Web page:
India’s current account deficit (CAD) for the July-September quarter (Q2) rose to USD 10.1 billion from USD 7.8 billion in Q1 and USD 5.2 billion in Q2FY14. According to data released by RBI, CAD rose sharply on account of deceleration in export growth and an increase in imports.
India’s current account deficit (CAD) for the July-September quarter (Q2) rose marginally to USD 10.1 billion (2.1 percent of GDP) from USD 7.8 billion (1.7 percent of GDP) in Q1 and USD 5.2 billion (1.2 percent of GDP) in Q2 of 2013-14. According to data released by RBI, CAD rose sharply on account of higher trade deficit contributed by both a deceleration in export growth and an increase in gold imports.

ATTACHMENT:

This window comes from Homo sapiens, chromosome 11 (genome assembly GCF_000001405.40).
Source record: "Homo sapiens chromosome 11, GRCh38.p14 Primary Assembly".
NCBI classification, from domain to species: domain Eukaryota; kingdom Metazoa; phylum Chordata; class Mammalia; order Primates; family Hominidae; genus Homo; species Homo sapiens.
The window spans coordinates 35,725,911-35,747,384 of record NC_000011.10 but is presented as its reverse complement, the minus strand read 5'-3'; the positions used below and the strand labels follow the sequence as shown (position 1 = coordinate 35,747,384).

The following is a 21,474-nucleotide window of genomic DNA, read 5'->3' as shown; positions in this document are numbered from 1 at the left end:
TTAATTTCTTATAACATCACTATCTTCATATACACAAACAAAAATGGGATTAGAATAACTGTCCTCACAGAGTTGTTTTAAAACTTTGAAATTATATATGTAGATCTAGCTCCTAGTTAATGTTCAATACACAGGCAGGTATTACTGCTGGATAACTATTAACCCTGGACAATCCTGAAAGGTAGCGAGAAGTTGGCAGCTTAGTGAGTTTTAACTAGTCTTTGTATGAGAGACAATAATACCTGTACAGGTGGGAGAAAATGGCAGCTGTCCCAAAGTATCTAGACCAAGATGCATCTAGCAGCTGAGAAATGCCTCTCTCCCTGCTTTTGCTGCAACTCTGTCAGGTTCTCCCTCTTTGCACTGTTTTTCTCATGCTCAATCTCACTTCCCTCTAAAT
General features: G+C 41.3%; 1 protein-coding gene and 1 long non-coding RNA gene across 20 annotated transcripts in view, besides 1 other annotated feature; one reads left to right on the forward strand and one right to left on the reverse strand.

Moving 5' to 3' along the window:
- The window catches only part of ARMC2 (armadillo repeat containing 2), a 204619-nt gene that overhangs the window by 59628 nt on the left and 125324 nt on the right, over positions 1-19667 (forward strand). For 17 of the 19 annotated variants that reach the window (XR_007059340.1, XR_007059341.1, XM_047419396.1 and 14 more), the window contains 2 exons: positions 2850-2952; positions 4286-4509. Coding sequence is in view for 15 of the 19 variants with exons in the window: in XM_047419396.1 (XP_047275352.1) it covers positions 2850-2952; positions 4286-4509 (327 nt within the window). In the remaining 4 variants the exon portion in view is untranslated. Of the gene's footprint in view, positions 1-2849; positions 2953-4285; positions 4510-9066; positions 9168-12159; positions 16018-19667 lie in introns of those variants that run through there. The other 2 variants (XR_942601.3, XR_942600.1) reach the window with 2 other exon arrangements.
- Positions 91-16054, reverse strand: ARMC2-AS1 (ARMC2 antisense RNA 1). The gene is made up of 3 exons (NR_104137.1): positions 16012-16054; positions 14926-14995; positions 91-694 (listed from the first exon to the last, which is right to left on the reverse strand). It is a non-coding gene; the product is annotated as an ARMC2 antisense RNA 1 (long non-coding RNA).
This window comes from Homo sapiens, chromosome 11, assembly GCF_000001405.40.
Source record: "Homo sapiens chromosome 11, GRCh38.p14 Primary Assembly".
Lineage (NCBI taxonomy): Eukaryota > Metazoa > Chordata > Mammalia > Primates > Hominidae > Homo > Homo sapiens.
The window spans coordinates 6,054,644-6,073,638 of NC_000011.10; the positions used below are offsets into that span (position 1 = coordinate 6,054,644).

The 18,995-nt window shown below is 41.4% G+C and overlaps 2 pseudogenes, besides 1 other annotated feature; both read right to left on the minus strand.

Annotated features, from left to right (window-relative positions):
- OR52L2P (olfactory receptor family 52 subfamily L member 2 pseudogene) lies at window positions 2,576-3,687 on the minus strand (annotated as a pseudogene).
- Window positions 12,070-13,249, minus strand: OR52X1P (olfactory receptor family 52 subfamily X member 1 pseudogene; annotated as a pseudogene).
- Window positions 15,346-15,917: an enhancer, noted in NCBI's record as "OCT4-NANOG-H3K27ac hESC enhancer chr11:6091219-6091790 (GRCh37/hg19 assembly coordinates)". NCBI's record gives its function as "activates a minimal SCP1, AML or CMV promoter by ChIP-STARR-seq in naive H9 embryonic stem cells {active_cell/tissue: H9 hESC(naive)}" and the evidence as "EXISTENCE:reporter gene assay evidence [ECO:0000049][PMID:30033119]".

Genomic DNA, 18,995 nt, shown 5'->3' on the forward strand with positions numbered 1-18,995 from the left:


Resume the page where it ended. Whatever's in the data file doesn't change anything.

While export growth slid to 4.9 percent in Q2 of 2014-15 from 11.9 percent YoY, imports increased by 8.1 percent in Q2 of 2014-15 as against a decline of 4.8 percent in Q2 YoY, largely due to a sharp rise in gold imports. Trade deficit in Q2 now stands at USD 38.56 billion versus USD 34.6 billion in the preceding quarter.
Although, net services receipts improved by 3.4 percent in Q2 as telecom, computer and IT services showed improvement from their level a year ago, net outflow on account of primary income (profit, dividend and interest) amounting to USD 6.9 billion in Q2 was higher than Q2FY14 (USD 6.3 billion) as well as the preceding quarter (USD 6.7 billion).